Create Event Handlers for WPF frontends in Java

In one of the previous posts I showed how a WPF frontend can be controlled by a Java application. Furthermore, I demonstrated how proxies can be generated automatically that allows for more convenient way of programming the Java part. However, there is no way so far, to handle interaction of the user with the WPF frontend in the Java backend. This posts demonstrates the basics for such an implementation.

It uses the existing socket communication to send an event to the Java program whenever a relevant user interaction with the WPF frontend occurs. The java program interprets the received event and calls the corresponding handler that is selected depending on the type of event. Thus, to determine which event handler is to be called the type of event need to be set during modeling the user interface in XAML. To enable this, we will introduce a new attached property available to all controls.

Let’s start with introducing the attached property. Attached properties is a XAML concept that allows to set different child elements to specify unique values for a property that is actually defined in a parent element (take a look into the MSDN Library for a more detailled description of attached properties). In the remote-control example application, I used the NavigationService to navigate between the application’s screens. This implementation required the root element of all these screens to be Page. Thus, introducing the attached property for Page will make it available to all controls in every screen.

The code below subclasses Page and introduces the attached property “pressedEvent” of the type string.

namespace Example.Controls
{
	[Description("A page that attaches specific properties to all " + 
	"its controls")]
	public class PageEvent : Page
	{
		static PageEvent()
		{
			DefaultStyleKeyProperty.OverrideMetadata(
				typeof(PageEvent), 
				new FrameworkPropertyMetadata(typeof(PageEvent)));
		}

		[Description("The event that is sent when the control is pressed " +
		" or released."), Category("Common Properties")]
		public String PressedEvent
		{
			get
			{
				return (String)GetValue(PressedEventProperty);
			}
			set
			{
				SetValue(PressedEventProperty, value);
			}
		}

		public static readonly DependencyProperty PressedEventProperty =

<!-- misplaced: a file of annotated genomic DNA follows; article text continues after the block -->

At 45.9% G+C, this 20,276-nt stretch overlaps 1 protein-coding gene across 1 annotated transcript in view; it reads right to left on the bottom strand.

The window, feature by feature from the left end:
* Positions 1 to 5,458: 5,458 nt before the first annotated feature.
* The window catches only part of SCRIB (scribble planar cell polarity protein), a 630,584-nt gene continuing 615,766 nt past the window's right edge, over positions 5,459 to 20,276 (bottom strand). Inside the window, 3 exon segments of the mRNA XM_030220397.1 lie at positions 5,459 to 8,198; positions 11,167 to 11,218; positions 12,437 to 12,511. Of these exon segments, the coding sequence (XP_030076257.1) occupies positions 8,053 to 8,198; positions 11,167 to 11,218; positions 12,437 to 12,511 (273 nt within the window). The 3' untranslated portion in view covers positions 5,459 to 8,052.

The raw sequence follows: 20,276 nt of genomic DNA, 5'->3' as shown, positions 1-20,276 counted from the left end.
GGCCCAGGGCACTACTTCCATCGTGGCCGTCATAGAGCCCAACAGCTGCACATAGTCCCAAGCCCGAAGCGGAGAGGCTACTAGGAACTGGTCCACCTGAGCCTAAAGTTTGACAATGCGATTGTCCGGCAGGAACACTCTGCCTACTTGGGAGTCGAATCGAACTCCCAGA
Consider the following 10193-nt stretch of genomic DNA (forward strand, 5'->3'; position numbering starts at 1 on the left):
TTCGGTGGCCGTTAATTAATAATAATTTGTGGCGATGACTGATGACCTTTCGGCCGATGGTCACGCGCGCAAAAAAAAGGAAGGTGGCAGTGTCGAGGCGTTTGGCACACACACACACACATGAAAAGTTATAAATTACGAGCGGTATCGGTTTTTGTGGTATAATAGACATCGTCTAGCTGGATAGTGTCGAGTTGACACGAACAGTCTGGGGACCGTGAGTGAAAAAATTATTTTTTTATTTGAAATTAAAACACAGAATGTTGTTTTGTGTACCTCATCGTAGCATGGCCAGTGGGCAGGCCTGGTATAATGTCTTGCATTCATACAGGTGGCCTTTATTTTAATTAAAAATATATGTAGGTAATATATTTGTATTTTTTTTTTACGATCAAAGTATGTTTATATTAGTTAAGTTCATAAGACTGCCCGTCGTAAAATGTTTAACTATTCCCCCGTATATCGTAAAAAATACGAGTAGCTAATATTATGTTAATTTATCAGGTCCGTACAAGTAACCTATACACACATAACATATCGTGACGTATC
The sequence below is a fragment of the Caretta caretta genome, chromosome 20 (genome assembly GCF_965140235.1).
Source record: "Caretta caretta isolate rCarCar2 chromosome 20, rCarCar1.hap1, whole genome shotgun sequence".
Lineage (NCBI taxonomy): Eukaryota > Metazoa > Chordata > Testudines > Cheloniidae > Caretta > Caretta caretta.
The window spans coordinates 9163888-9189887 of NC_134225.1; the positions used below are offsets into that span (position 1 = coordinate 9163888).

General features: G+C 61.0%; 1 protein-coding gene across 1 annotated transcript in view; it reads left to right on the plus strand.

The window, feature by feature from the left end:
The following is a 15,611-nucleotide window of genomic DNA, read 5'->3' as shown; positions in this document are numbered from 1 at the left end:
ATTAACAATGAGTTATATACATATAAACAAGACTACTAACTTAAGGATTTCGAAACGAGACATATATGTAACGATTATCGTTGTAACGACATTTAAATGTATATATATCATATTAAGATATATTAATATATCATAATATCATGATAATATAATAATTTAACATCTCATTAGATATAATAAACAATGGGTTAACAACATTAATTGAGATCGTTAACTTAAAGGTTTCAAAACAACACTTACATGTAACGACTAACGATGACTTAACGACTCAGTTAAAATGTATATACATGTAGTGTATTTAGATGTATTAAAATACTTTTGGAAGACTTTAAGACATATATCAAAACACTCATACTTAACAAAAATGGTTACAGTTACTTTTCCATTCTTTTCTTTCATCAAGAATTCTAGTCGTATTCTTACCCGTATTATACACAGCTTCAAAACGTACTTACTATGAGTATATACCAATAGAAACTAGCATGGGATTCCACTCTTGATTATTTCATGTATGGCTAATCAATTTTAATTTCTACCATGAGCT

DependencyProperty.RegisterAttached(
				pressedEvent,
				typeof(String),
				typeof(PageEvent),
				new FrameworkPropertyMetadata(
					null, 
					FrameworkPropertyMetadataOptions.None
				)
			);

		public static void SetPressedEvent(UIElement element, String value)
		{
			element.SetValue(PressedEventProperty, value);
		}
		public static String GetPressedEvent(UIElement element)
		{
			return (String)element.GetValue(PressedEventProperty);
		}
	}
}

In order to make the property available we need to use this subclass instead of the regular Page as the top level element of the screens. Make sure to import the namespace of the subclass in your XAML and then adapt the top level element to be of the type PageEvent. The snippet below shows how this can be done. In the Image controls the new property is set to a value.

<Controls:PageEvent 
	x:Class="..."
	xmlns="http://schemas.microsoft.com/winfx/2006/xaml/presentation"
	xmlns:Controls="clr-namespace:Example.Controls" 
	...>

	...
	<Image Controls:PageEvent.PressedEvent="Previous" .../>
	<Image Controls:PageEvent.PressedEvent="Next" .../>
	...
</Controls:PageEvent>

So far, we are able to model the type of event that is to be sent. However, the actual event handling is missing. In this example we will notify the java backend about pressing and releasing the left mouse button on controls. Note that this approach can also be applied to any other type of user interactions.

We will use a single handler for each type of interaction. This need to be called whenever the interaction occurs including any control. The most convenient way to do so is to register the event handlers in the top most element. In the remote-control example this is the NavigationWindow of the main screen.

<NavigationWindow
	xmlns="http://schemas.microsoft.com/winfx/2006/xaml/presentation"